Reading Inferno, Canto XIX

September 21, 2007

Among the many striking aspects of The Divine Comedy is the manner in which Dante sees the spiritual condition of the souls he encounters imaged in their physical manifestations. Think, for instance, of the thieves in Inferno who continually exchange identities with serpents, a vivid portrayal both of their spiritual state and of their incapacity to distinguish what properly belongs to them from what properly belongs to others. The same principle runs through the whole Comedy: the souls show their insides on their outsides. The special punishments, purgations, and beatitudes of those he meets are frequently peculiar, but always worth pondering for what they reveal about that soul’s state. Today I would like to reflect in some detail on one such soul.

We are in the eighth circle, called Malebolge, getting close to the dark, icy heart of Hell. Malebolge is the special domain of the fraudulent; it is divided into a series of concentric ditches, within each of which a particular kind of sinner is enjoying his eternal reward. Dante and Virgil have passed the seducers and flatterers in the first two ditches, and come now to the third. Dante the poet exclaims:

O Simon Magus, O you wretched crew
of his disciples! The things of God should be
espoused to righteousness and love, and you
Rapacious wolves, you pander them for gold,
foul them for silver! Sound the trumpet now
for you — for this third pocket is your place. (l.1-6)

Simon Magus is that same Simon written of in Acts:

But there was a man named Simon who had previously practiced magic in the city and amazed the nations of Samaria, saying that he himself was somebody great. They all gave heed to him, from the least to the greatest, saying “This man is that power of God which is called Great.” And they all gave heed to him, because for a long time he had amazed them with his magic. (8:9-11)

From that description, one might think that Simon’s special sin was that of pride — a pride bordering on derangement. But Simon’s sense of entitlement was so highly developed that he actually founded a new sort of sin, that sin which has hereafter been named for him: simony. Acts continues with the story:

Now when Simon saw that the Spirit was given through the laying on of the apostles’ hands, he offered them money, saying, “Give me also this power, that any one on whom I lay my hands may receive the Holy Spirit.” (8:18-19)

It’s a neat trick if you can manage it. Catch the wind that blows where it will, and bottle it up for later use; turn the gift of the Holy Spirit into an item of trade. Peter sees immediately what is at stake, and rebukes Simon in no uncertain terms. To assimilate the things of the spirit to the logic of the market is futile; to subject spiritual authority, or a spiritual office, to that same logic may not be futile, in worldly terms, but where it succeeds it strikes at the heart of that authority. It is this proximate danger that draws Peter’s sharp rebuke, and Simon responds:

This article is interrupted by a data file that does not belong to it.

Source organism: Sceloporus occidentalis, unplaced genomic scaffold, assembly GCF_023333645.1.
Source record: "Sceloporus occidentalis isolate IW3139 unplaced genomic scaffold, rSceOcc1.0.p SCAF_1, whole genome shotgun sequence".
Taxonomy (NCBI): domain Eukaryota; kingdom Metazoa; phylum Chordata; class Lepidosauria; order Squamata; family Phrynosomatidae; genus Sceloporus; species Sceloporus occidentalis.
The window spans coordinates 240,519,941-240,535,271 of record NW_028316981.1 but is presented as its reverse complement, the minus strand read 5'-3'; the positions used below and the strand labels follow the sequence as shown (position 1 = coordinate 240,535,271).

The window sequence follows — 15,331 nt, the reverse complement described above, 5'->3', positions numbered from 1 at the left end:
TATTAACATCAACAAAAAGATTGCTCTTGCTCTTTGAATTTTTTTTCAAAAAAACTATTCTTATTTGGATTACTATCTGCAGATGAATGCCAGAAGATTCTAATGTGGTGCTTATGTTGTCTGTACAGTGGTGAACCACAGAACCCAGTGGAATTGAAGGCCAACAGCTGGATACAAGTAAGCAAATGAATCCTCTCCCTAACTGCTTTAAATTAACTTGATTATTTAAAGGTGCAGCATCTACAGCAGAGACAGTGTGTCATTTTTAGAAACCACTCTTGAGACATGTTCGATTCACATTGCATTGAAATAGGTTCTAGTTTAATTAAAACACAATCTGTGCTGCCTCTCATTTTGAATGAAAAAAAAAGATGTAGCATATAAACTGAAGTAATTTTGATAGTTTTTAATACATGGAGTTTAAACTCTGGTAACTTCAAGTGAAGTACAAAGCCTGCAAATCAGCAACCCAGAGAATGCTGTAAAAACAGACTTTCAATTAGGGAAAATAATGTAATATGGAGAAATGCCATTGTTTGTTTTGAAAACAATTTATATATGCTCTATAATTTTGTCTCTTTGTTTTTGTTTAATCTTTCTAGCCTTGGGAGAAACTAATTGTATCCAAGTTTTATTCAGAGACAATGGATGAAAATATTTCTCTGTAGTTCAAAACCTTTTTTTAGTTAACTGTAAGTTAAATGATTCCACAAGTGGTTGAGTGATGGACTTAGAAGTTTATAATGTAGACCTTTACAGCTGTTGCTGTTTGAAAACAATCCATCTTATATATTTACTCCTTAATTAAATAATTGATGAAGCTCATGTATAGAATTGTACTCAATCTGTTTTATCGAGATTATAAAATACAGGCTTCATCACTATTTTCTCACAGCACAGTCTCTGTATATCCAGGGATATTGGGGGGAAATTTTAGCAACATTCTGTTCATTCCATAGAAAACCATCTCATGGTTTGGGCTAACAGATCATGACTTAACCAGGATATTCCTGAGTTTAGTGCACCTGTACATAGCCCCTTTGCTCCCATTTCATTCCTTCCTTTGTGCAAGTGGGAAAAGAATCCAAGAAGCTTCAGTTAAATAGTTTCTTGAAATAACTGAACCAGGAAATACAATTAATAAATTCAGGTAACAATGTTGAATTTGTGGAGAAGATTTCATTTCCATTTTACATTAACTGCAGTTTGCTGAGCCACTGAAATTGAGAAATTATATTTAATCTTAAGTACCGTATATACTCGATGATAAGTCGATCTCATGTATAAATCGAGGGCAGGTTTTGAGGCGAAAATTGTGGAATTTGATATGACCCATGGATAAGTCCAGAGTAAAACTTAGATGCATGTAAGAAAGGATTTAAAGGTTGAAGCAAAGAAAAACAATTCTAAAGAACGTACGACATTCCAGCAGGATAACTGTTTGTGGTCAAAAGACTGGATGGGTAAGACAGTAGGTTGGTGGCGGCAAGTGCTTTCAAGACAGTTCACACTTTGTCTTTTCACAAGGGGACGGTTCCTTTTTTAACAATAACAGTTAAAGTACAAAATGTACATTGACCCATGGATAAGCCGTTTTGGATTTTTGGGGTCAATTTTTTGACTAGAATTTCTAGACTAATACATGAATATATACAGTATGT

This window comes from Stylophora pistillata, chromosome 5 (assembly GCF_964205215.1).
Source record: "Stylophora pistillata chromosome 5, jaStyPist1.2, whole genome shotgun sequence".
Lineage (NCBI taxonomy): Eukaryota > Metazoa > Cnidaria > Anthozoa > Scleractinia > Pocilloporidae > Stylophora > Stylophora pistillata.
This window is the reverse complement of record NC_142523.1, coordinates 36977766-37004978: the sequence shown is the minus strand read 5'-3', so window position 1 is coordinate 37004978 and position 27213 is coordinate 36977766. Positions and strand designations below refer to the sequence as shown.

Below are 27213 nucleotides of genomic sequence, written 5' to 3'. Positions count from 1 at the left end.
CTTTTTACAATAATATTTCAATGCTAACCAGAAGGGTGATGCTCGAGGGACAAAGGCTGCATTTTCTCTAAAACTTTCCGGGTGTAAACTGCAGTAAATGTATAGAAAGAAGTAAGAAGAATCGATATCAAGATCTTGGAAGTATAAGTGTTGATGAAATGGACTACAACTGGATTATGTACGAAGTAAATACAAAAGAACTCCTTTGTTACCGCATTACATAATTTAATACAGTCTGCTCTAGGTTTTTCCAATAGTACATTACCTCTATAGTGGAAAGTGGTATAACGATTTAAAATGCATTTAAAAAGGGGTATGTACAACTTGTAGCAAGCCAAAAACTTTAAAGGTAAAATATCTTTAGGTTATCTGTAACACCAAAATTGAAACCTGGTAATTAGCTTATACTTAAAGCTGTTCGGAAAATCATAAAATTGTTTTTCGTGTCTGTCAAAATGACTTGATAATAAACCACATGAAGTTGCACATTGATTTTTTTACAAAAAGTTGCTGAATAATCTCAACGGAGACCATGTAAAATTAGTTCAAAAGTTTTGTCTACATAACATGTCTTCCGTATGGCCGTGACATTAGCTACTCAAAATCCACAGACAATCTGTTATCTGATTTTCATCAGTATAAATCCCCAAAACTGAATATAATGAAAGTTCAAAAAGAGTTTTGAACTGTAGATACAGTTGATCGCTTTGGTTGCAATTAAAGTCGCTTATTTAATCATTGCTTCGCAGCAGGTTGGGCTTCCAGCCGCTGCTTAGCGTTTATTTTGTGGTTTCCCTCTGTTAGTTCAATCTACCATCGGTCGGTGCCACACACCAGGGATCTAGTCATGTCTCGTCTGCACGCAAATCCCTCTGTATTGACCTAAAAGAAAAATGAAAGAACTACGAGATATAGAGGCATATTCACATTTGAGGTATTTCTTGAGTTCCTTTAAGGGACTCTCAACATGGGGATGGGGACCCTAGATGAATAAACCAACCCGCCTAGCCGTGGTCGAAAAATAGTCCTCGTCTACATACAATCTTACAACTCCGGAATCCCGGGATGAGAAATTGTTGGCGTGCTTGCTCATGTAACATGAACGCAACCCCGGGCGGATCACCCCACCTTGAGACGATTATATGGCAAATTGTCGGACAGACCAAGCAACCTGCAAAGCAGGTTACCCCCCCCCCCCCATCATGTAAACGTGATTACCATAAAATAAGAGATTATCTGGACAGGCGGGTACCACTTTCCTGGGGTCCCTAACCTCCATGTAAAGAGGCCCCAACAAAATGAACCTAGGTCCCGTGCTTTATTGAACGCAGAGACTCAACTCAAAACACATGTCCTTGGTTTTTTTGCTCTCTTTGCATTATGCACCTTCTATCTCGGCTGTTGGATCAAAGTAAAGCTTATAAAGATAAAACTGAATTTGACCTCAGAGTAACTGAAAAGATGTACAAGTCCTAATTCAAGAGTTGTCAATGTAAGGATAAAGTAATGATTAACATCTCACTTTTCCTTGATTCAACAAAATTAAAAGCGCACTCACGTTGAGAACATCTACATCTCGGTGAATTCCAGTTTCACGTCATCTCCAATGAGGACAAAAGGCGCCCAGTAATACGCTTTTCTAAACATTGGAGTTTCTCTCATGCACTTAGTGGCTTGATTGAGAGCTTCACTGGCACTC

“Pray for me to the Lord, that nothing of what you have said may come upon me.” (8:24)

It could be read as a penitent response. As far as I know, this is the last we hear from Simon Magus in the New Testament, and on the strength of this story it seems to me that Simon could have come down to us as an example of a repentant sinner. But, for whatever reason, that has not happened. Instead we inherit a rich suite of colourful legends about Simon in which he plays the role of arch-villain to the apostles.

Dante knows these stories well, and draws on them for his study of simony. Describing the appearance of this third ditch, he says:

I saw that on both walls and on the ground
the livid iron stone was full of holes,
all of a size, and every one was round. (l.13-15)

The description continues with a seemingly peculiar allusion to an event from Dante’s own life:

No bigger, and no narrower they appeared
than the holes in my lovely baptistery
of San Giovanni, made for holy fonts,
One of which, and not many years ago,
I had to break to save a boy from drowning —
and let men take that for the stamp of truth. (l.16-21)

He is referring to the famous baptistery in Florence, of course. If this seems a strange time to introduce a tale of rescue, note that it ties into the theme of the destruction of sacred things (though in this case for defensible reasons: he had to smash the font to save the child), and also serves to illustrate the scene, at least for those familiar with the barrel-shaped fonts of the San Giovanni baptistery. The familiarity ends there, however, for Dante sees a strange sight:

Out of the mouth of every hole there stuck
a sinner’s feet and legs up to the fat
above the knee; the rest remained inside. (l.22-24)

There is a comical element here, I think. But it is worth digging deeper and thinking about why Dante chose this particular punishment for the simonists. There are at least two reasons. One is related by Dante the pilgrim a few lines later when one of the barrel-dwellers begins to address him: